In October, 2014, I was invited to Mongolia to speak to government officials, professors, parents, teachers, all interested in Montessori education mainly because the department of education is being revamped to put children at the center of their programs, instead of an outdated curriculum. Here is a very brief facebook album of some of the things presented at the talk “Montessori, Education for the Future” which was attended by over 500 people. https://www.facebook.com/media/set/?set=a.10154684793090392.1073741831.364651355391&type=1&l=fdae86eb7a
Also, I was able to visit schools. Even though I did not see any classes that I would consider true Montessori classed, both because of the lack of fully trained teachers, and government requirements that children be separated by age, i.s. 3-year-olds in one class, 4-year-olds in another class, etc., I found a very open-minded group of teachers and administrators, and government officials who are excited to move toward true Montessori for Mongolian children.
After work in the capital, Ulaanbaatar, I was able to travel far out into the grasslands to research the traditional ways or raising children from birth. The woman in this picture is a high school science teacher. Her husband is a herder and they have decided to raise their two sons in the traditional life of Nomads, moving their ger (yurt in Russian) several times a year to follow the grass for the herds, milking mares and fermenting the milk, following their Tibetan Buddhist religion (see altar in the background) and being close to nature. When the boys are older they will return to a village where the mother will teach.
In the spring of 2015 I was honored to be present to witness the signing of the AMI (Association Montessori Internationale) Affiliate Organization of Mongolian Teachers. Here you can see the list of AMI Affiliated Societies: http://ami-global.org/societies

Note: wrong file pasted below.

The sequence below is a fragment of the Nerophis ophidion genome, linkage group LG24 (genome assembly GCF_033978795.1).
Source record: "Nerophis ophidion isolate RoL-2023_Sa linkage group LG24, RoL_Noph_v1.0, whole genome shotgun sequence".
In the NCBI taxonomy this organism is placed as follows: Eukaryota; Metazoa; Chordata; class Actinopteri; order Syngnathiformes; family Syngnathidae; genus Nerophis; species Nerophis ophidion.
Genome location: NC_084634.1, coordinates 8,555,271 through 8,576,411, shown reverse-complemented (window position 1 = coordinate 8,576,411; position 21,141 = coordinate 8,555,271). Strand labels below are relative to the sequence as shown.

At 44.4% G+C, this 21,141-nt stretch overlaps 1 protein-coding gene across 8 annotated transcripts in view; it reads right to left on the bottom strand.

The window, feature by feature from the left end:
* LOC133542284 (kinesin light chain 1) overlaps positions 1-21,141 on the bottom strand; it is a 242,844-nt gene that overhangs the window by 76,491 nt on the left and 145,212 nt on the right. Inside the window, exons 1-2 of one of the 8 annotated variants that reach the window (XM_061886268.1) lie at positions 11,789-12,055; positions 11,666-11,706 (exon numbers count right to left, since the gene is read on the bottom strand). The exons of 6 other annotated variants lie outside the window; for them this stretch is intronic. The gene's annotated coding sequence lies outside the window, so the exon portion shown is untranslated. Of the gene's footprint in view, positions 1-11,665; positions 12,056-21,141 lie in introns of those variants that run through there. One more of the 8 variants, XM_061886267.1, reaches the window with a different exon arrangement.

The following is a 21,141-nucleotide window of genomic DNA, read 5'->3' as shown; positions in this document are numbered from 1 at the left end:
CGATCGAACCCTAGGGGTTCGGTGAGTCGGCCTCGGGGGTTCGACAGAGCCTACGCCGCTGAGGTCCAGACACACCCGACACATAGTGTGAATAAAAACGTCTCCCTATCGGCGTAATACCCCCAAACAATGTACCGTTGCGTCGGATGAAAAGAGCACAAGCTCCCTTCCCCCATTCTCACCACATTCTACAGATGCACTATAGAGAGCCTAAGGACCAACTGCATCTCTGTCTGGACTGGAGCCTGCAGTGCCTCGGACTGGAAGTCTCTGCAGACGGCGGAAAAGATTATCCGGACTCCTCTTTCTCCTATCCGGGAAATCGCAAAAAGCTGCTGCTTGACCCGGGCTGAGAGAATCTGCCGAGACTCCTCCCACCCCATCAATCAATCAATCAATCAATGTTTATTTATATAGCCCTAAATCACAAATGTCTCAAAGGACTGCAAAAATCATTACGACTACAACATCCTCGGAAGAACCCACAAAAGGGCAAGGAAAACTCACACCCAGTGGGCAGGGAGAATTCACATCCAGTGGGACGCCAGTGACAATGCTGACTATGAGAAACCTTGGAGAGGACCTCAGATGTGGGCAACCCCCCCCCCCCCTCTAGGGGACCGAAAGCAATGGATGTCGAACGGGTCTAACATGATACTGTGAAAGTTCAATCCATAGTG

Petra, Jordon 2012
After Montessori work in the West Bank our hosts treated us to a dream come true: a visit to one of the 7 wonders of the world: Petra, in Jordan. Arriving at Wadi Musa (Valley of Moses) in Jordon in the evening we hiked the 2-mile downhill path to Petra through a narrow passageway known as a “siq” (“seek”) lit by 1800 luminaria (candles in paper bags). At the bottom, in front of the most famous structure carved out of the stone cliff “the treasury” we were treated to music by the oldest bedouin music. A 1-stringed precursor of all stringed instruments, and an ancient flute which you can see here: http://www.youtube.com/watch?v=G6rlNmopAlU&feature=related
The walk up, in the dark, was over large uneven flagstones some of which had been washed out by flash floods. Below you can see a picture of a camel driver taking a break and having a cigarette, painted after returning home. Here are more at a facebook link: http://www.facebook.com/media/set/?set=a.10150843541507813.477986.707497812&type=3&l=b6e11edc6c
2005-2006 TRIPS (from a presentation at the 2007 Montessori centenary in San Francisco) Montessori work in Thailand, Nepal, and Bhutan: http://www.michaelolaf.net/ESF1-08part2.pdf
Here is the best “Bhutan hot stone bath” Youtube video I could find (though our bath had no plastic tent over it!). Thank you Clare and Tom: https://www.youtube.com/watch?v=dIpmoGlbL9s
1964-2005 TRIPS (from a presentation at the 2007 Montessori centenary in San Francisco) From my first travel, around the world by shipboard in 1964 to Montessori work in Nepal in 2005: http://www.michaelolaf.net/ESF1-08part1.pdf